Image Source: Vulcani & Vulcani Online
The massive Piton de la Fournaise basaltic shield volcano on the French island of Réunion in the western Indian Ocean is one of the world's most active volcanoes. Much of its >530,000 year history overlapped with eruptions of the deeply dissected Piton des Neiges shield volcano to the NW. Three calderas formed at about 250,000, 65,000, and less than 5000 years ago by progressive eastward slumping of the volcano. Numerous pyroclastic cones dot the floor of the calderas and their outer flanks. Most historical eruptions have originated from the summit and flanks of Dolomieu, a 400-m-high lava shield that has grown within the youngest caldera, which is 8 km wide and breached to below sea level on the eastern side. More than 150 eruptions, most of which have produced fluid basaltic lava flows, have occurred since the 17th century. Only six eruptions, in 1708, 1774, 1776, 1800, 1977, and 1986, have originated from fissures on the outer flanks of the caldera. The Piton de la Fournaise Volcano Observatory, one of several operated by the Institut de Physique du Globe de Paris, monitors this very active volcano. (Description courtesy of the Global Volcanism Program)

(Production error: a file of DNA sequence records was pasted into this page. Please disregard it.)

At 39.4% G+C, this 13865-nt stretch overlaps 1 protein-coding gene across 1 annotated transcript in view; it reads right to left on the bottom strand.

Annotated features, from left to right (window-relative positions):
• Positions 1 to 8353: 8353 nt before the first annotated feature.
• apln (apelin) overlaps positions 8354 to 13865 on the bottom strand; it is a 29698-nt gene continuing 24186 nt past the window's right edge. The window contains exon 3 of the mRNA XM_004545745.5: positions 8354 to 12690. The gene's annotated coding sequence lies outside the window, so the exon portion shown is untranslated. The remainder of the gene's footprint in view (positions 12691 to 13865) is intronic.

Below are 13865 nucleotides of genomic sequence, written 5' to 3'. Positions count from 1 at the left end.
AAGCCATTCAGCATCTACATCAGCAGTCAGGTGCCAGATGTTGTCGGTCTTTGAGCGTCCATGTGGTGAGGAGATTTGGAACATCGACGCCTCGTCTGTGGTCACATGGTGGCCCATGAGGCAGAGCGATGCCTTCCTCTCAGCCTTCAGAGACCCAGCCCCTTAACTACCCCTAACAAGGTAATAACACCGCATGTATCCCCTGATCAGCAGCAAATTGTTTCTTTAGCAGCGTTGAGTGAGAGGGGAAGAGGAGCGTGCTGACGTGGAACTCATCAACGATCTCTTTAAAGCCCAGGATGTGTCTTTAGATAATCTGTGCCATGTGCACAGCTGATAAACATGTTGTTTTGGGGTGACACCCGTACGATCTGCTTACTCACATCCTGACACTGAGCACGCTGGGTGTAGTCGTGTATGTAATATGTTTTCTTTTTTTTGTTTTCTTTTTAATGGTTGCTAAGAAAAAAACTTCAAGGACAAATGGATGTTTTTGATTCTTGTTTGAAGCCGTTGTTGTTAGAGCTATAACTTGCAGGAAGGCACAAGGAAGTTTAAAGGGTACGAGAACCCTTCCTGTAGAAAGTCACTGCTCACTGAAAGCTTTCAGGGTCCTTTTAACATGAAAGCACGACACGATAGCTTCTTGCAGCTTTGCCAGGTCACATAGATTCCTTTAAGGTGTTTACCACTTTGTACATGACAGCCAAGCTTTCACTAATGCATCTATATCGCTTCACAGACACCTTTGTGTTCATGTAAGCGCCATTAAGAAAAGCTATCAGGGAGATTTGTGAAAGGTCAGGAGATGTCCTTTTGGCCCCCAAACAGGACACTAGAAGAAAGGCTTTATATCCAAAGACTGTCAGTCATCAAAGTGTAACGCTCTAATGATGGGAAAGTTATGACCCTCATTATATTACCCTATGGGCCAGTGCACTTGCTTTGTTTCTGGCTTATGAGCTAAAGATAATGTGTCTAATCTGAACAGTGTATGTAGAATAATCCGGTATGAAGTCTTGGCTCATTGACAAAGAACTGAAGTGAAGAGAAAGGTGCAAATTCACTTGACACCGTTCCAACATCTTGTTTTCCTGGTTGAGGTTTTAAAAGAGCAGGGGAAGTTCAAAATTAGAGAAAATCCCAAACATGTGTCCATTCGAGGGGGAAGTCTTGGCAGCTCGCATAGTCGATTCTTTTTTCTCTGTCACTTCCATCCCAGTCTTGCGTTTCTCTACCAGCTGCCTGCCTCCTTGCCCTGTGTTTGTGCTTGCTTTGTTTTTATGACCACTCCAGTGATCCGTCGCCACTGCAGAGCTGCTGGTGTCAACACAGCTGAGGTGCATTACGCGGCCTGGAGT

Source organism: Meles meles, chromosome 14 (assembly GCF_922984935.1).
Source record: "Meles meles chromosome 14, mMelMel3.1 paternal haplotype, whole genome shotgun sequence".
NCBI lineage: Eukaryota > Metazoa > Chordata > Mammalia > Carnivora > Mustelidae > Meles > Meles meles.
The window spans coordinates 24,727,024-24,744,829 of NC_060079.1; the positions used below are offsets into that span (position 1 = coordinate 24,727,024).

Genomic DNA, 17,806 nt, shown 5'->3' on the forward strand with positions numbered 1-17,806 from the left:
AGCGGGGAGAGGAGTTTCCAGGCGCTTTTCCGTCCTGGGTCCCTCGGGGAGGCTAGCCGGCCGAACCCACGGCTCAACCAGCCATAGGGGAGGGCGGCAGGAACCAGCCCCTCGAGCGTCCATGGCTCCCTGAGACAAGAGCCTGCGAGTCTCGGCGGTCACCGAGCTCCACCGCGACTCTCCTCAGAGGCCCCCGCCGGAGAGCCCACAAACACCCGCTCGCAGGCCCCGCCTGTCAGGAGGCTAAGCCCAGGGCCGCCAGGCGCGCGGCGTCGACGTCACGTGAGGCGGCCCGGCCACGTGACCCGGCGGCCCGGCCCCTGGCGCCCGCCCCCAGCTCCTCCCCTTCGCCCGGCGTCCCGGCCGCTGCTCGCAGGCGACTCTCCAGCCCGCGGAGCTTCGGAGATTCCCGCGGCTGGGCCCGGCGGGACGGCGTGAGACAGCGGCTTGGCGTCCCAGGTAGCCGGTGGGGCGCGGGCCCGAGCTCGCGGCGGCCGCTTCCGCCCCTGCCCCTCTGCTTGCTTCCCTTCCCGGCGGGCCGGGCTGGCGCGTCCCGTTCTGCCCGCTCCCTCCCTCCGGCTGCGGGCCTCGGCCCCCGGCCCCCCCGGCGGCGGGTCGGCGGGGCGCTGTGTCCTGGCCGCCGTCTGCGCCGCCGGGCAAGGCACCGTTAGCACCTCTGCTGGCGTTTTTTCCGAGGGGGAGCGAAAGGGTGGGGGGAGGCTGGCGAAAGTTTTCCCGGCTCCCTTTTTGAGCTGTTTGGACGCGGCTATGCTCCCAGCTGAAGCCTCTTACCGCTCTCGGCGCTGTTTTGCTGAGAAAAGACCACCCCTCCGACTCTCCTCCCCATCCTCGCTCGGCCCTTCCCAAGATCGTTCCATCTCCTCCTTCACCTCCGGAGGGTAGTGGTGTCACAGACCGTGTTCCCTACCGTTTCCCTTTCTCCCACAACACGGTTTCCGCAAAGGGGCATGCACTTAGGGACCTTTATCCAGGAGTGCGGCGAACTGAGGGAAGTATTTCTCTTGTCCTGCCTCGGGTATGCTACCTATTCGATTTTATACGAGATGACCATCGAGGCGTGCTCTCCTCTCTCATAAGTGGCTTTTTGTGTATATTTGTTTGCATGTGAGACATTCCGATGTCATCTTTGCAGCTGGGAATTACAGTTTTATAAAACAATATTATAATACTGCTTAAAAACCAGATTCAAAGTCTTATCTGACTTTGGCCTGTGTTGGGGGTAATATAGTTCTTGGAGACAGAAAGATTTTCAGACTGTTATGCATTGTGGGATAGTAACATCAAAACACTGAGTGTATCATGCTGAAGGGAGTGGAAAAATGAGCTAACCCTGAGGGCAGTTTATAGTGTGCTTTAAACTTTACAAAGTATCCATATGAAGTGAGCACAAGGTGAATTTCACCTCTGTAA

ASAR interferograms of the Piton de la Fournaise volcano exhibit clear fringes patterns centred on the Soufriere pit crater, on the external northern flank of the summit Dolomieu caldeira. The range change pattern is asymmetric with respect to the eruptive fissures. Click the image for a High-Resolution Version
Piton de la Fournaise is also known as Reunion and is a twin shield volcano
located in the western part of the Indian Ocean. The island of Reunion is
made up of two volcanic mountains, Piton des Neiges which covers the
central part of the island and Piton de la Fouranaise that is located on
the eastern part of the island. These twin summits have been highly
eroded over time.
Sources of Information:
Neumann van Padang M., 1963, Arabia and the Indian Ocean. Catalog of Active Volcanoes of the World, Rome: IAVCEI, 16, p.39-41.
Dr. R. B. Trombley, Southwest Volcano Research Centre, Phoenix, AZ
Global Volcanism Program, SI/USGS.
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